How To Know When You've Overstayed Your Welcome

How To Know When You’ve Overstayed Your Welcome

Last month, as I drove back home to Florida from my annual holiday trip to Illinois, I stayed a few days with my dear friends, Tom and Patti. They live in Atlanta and it is a great midway stopping point. Their house always feels like home to me and frankly, I hate to leave. Heck, their cat, who doesn’t like anyone, sleeps between my legs!

When I told my Dad I would be staying in Atlanta for a few days, he was quick to remind me of Benjamin Franklin’s famous saying: “Fish and visitors smell in three days.” (I’m not sure, but that may have been a hint, since I’d been at Dad’s house for more than three weeks by that time). I love visiting friends but always worry about whether I’ve overstaying my welcome. I’d been in Atlanta for two or three days when I broached the subject with Tom.

“You have to promise to tell me if my being here is ever too much,” I said as we were about to sit down to dinner.

“You’ll know it’s time to go if we ever serve you cold lamb,” he grinned.

Tom went on to explain that in olden days, the lord of the castle ordered his servants to serve cold lamb for dinner if you’d overstayed your welcome. It was their sign to pack up and leave.

“That’s where the phrase ‘getting the cold shoulder‘ comes from,” he explained.

I must admit that I awaited the evening meal with some trepidation and was relieved when it was Finnan Haddie, a delicious dried smoked & salted Haddock in cream sauce. Not only had I not yet overstayed my welcome, this was definitely one fish that did not stink!

9 Comments on “How To Know When You’ve Overstayed Your Welcome

  1. I remember being young and stupid and thinking it would be a great idea to visit an Uncle for two weeks! He had a daughter my age and three other children. By the 5th day I was ready to go home especially when I overheard her tell her boyfriend over the phone”she aggravates me” yeah, I should have left but I stuck it out for some reason. I had a miserable time but learned a valuable lesson from my teen years. Don’t overstay your welcome and adhere to the three day rule.

    • Hi Tamara. Your comment made me laugh. I wrote that post many years ago now, and I’ve since learned that there are people I can stay with for longer periods of time. I just have to choose carefully.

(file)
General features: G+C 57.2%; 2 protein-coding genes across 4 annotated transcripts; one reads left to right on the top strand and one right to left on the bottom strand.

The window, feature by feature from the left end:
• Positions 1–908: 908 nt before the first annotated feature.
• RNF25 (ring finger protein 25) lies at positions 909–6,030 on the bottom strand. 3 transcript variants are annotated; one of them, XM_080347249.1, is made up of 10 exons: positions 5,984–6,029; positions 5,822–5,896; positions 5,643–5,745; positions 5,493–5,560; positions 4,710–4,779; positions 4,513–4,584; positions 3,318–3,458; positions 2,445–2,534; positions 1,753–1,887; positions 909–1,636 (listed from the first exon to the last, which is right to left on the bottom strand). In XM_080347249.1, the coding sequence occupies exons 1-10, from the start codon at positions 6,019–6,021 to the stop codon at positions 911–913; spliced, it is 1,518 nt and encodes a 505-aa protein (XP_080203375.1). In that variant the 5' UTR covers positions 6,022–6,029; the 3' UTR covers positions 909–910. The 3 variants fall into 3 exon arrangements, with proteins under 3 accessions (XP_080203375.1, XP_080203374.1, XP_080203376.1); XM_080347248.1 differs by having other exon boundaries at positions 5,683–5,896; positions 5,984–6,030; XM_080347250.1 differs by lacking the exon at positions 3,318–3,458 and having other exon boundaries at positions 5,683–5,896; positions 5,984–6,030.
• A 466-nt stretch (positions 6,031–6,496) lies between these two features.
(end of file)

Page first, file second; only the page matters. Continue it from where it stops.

2. I agree…my MIL always comes and stays for 2-3 weeks at a time…the kicker is she only sleeps in the living room…will NOT sleep in a bedroom…which makes it rather awkward when I have to get up and get ready for work…GEESH! I pray that when my boys are married I remember how difficult it is to have you MIL with you for 2-3 weeks living in your living room….

  3. Ah this is such a relevant post! Holiday season is coming right up, and some of my friends that live down at the coast have actually gone as far as moving out of their homes and renting them to holidaymakers over the festive period.

    For them it is a double whammy, as they don’t have everybody in their space, they get paid handsomely (enough to cover the bond for the next year over the six week period!) and they get to excape the holidaymakers clogging up their coastal town, whilst having a quiet holiday with their upland families themselves!

  4. I had a good laugh at this post. I read the title, “How To Know When You Have Overstayed Your Welcome” and I immediatly thought, “Take a look at my face!” We are plagued by people who never leave!! Heck, we had a friend of my husband’s show up, unannounced, with his 12 year old son, and they stayed for… wait for it… 6 weeks!!!!!! Had I known about the cold fish I would have been all over it!

  5. I agree with Benjamin Franklin’s statement. After 3 nights, it gets a little strained for both the host and the guest. Although my friends urge me to stay longer, I’m ready to move on after 3days/4 nights.

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